Now the United States and Côte d’Ivoire have a strong and growing bond, and we see that in virtually every area.  We want to invest, to continue to invest in the foundations of Côte d’Ivoire’s prosperity, its health, its environment, and its future.  We have a half-billion-dollar Millennium Challenge Corporation compact building a major road and school infrastructure.  We’re supporting construction of new hospitals to lower maternal mortality.  And we continue to invest in ways to reach HIV epidemic control, to detect and respond to infectious diseases that we saw ravaged our planet just in the last few years.

The president and I also had an opportunity to talk about our growing commercial ties.  This is something that will create more jobs, and it will power broad-based growth for both of our countries.  We’ve already seen remarkable economic success in Côte d’Ivoire, with exceptional growth rates at a time when the world economy has been challenged, and despite even the challenges that Cote d’Ivoire has in its own region, in the north and elsewhere.  But here, we are about to add at our mission a Foreign Commercial Service office with the Treasury Department.  We have personnel from the Development Finance Corporation who are here to facilitate investment, to make sure that American investors see win-win opportunities for both of us and can take advantage of them.  And we’re building those partnerships as well under what will be a $500-million-plus agreement with our Export-Import Bank, again to support and to underwrite investment.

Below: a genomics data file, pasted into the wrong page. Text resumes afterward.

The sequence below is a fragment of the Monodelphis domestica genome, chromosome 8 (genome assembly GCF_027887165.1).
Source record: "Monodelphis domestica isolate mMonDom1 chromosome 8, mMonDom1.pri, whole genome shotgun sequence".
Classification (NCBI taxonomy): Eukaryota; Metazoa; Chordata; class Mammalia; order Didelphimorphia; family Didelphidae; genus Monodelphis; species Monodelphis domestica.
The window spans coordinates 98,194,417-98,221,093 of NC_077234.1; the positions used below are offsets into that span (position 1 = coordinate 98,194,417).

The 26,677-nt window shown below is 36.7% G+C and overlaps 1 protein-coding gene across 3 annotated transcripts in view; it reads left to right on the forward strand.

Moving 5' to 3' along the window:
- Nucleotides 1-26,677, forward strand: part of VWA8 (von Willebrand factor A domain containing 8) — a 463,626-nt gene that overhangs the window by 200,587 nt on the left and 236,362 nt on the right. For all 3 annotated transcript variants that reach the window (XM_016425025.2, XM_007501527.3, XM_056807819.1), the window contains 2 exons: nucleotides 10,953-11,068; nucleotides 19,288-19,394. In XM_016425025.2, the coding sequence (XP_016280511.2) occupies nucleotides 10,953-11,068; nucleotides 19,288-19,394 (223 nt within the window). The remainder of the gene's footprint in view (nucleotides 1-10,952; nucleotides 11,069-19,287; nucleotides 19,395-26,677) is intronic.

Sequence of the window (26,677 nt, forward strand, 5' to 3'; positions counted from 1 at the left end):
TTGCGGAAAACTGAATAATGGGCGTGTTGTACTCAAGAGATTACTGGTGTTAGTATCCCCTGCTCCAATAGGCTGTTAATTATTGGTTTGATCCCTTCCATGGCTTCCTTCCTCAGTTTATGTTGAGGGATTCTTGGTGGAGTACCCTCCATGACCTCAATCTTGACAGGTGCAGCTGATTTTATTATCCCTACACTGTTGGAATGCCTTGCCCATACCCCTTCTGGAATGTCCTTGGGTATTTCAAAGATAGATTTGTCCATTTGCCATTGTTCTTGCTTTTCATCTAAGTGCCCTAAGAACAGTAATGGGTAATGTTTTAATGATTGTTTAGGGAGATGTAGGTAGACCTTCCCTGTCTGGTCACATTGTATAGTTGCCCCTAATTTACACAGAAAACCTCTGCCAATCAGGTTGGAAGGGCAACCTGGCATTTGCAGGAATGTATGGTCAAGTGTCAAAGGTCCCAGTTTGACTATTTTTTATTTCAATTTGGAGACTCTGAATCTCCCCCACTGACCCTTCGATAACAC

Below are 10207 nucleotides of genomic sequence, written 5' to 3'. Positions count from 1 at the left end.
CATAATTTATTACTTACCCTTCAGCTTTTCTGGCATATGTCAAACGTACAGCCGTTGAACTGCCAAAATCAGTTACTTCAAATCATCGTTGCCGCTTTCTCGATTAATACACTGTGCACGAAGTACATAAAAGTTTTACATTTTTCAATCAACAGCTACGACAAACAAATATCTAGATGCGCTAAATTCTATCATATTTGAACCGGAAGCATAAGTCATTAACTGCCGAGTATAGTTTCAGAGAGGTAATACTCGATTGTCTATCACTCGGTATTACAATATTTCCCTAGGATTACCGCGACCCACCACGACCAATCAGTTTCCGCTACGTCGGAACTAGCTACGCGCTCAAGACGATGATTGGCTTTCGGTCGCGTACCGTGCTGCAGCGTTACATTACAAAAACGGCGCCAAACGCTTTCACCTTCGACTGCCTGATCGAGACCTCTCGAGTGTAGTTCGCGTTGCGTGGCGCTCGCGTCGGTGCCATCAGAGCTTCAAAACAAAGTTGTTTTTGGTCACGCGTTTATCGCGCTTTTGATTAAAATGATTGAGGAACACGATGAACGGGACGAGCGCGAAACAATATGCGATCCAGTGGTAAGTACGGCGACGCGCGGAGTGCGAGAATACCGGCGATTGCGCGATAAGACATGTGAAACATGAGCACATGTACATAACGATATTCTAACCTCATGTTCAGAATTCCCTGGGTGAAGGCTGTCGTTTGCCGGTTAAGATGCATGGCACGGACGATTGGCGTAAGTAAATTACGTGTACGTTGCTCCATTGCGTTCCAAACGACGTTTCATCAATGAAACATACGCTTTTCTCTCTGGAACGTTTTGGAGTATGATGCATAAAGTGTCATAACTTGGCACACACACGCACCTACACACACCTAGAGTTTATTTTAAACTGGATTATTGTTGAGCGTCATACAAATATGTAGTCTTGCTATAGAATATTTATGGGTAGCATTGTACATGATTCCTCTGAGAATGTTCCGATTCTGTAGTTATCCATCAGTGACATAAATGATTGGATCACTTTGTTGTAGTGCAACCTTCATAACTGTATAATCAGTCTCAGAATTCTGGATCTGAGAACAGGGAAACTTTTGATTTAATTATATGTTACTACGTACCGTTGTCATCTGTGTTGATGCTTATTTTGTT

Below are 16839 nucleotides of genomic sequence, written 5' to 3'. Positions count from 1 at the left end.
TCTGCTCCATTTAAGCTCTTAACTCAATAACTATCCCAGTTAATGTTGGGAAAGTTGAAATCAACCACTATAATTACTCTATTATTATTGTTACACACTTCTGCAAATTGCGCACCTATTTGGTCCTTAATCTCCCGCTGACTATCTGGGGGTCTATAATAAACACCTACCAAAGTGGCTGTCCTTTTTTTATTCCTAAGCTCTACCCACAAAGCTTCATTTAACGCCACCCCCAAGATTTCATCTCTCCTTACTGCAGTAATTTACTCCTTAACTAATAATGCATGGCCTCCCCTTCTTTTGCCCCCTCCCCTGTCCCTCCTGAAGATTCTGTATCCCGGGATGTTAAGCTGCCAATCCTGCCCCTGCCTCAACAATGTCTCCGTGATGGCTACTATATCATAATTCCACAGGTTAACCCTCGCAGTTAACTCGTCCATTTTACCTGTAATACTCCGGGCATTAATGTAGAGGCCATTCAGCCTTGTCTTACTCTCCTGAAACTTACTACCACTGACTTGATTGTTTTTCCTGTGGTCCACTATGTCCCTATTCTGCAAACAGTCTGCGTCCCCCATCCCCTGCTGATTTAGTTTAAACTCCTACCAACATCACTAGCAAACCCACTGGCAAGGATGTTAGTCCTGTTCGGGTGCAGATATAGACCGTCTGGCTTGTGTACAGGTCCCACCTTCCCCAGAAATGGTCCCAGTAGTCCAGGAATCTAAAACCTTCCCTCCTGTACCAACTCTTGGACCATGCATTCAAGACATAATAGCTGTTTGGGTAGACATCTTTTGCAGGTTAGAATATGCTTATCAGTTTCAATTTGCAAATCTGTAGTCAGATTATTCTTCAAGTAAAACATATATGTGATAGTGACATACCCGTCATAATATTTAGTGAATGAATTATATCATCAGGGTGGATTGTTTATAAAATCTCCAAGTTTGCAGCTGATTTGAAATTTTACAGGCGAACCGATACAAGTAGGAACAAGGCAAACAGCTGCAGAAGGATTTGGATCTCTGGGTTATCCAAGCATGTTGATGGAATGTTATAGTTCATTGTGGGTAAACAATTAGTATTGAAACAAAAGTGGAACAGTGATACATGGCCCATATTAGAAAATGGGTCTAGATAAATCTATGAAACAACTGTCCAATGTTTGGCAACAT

One of those partnerships – because it’s something the president really focused on – is in the cyber and digital area, where our companies are setting up a wireless 5G network to manage disaster emergency management, digitizing Ivoirians’ medical records and systems, building what will genuinely be a state-of-the-art carbon neutral data storage facility, and more.  And this will really put the strongest possible foundation under Côte d’Ivoire’s digital future.

Let me just add quickly that of course we spent a good deal of time talking about regional security challenges, and here Côte d’Ivoire is an essential partner – a partner for us, a partner for other countries in the region that are trying to move forward.  We appreciate particularly the leadership shown by Côte d’Ivoire in countering extremism and violence.  We are announcing $45 million in new funding through the U.S. Strategy to Prevent Conflict and Promote Stability for coastal West African states.  With this new investment, the United States will have invested nearly $300 million just over the past two years, instability-focused assistance, in coastal West Africa.